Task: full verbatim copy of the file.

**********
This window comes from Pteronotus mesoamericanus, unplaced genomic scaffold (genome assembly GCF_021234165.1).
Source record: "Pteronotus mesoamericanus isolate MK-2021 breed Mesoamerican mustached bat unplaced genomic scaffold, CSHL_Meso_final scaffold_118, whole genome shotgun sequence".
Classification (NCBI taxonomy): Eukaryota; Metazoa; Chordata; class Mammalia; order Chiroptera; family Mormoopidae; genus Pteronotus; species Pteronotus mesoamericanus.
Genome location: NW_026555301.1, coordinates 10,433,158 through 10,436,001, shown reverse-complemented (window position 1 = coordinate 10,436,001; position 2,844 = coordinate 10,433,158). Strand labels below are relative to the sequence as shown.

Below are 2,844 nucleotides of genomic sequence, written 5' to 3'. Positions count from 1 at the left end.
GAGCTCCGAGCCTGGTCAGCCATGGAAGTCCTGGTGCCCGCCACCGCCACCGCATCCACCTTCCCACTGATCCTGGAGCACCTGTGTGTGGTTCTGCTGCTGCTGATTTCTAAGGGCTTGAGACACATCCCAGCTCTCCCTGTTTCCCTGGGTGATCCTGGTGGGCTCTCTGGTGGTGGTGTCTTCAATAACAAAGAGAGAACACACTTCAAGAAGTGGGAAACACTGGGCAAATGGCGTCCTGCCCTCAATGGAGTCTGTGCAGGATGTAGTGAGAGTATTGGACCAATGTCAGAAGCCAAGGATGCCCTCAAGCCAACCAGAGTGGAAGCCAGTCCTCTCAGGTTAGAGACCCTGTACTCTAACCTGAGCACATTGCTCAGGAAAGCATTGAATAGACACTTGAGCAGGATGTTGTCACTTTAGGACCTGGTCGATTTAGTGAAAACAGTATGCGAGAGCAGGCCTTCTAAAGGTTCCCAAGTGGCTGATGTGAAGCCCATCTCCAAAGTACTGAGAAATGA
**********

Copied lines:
This window comes from Pteronotus mesoamericanus, unplaced genomic scaffold (genome assembly GCF_021234165.1).
Source record: "Pteronotus mesoamericanus isolate MK-2021 breed Mesoamerican mustached bat unplaced genomic scaffold, CSHL_Meso_final scaffold_118, whole genome shotgun sequence".
Classification (NCBI taxonomy): Eukaryota; Metazoa; Chordata; class Mammalia; order Chiroptera; family Mormoopidae; genus Pteronotus; species Pteronotus mesoamericanus.
Genome location: NW_026555301.1, coordinates 10,433,158 through 10,436,001, shown reverse-complemented (window position 1 = coordinate 10,436,001; position 2,844 = coordinate 10,433,158). Strand labels below are relative to the sequence as shown.

Below are 2,844 nucleotides of genomic sequence, written 5' to 3'. Positions count from 1 at the left end.
GAGCTCCGAGCCTGGTCAGCCATGGAAGTCCTGGTGCCCGCCACCGCCACCGCATCCACCTTCCCACTGATCCTGGAGCACCTGTGTGTGGTTCTGCTGCTGCTGATTTCTAAGGGCTTGAGACACATCCCAGCTCTCCCTGTTTCCCTGGGTGATCCTGGTGGGCTCTCTGGTGGTGGTGTCTTCAATAACAAAGAGAGAACACACTTCAAGAAGTGGGAAACACTGGGCAAATGGCGTCCTGCCCTCAATGGAGTCTGTGCAGGATGTAGTGAGAGTATTGGACCAATGTCAGAAGCCAAGGATGCCCTCAAGCCAACCAGAGTGGAAGCCAGTCCTCTCAGGTTAGAGACCCTGTACTCTAACCTGAGCACATTGCTCAGGAAAGCATTGAATAGACACTTGAGCAGGATGTTGTCACTTTAGGACCTGGTCGATTTAGTGAAAACAGTATGCGAGAGCAGGCCTTCTAAAGGTTCCCAAGTGGCTGATGTGAAGCCCATCTCCAAAGTACTGAGAAATGA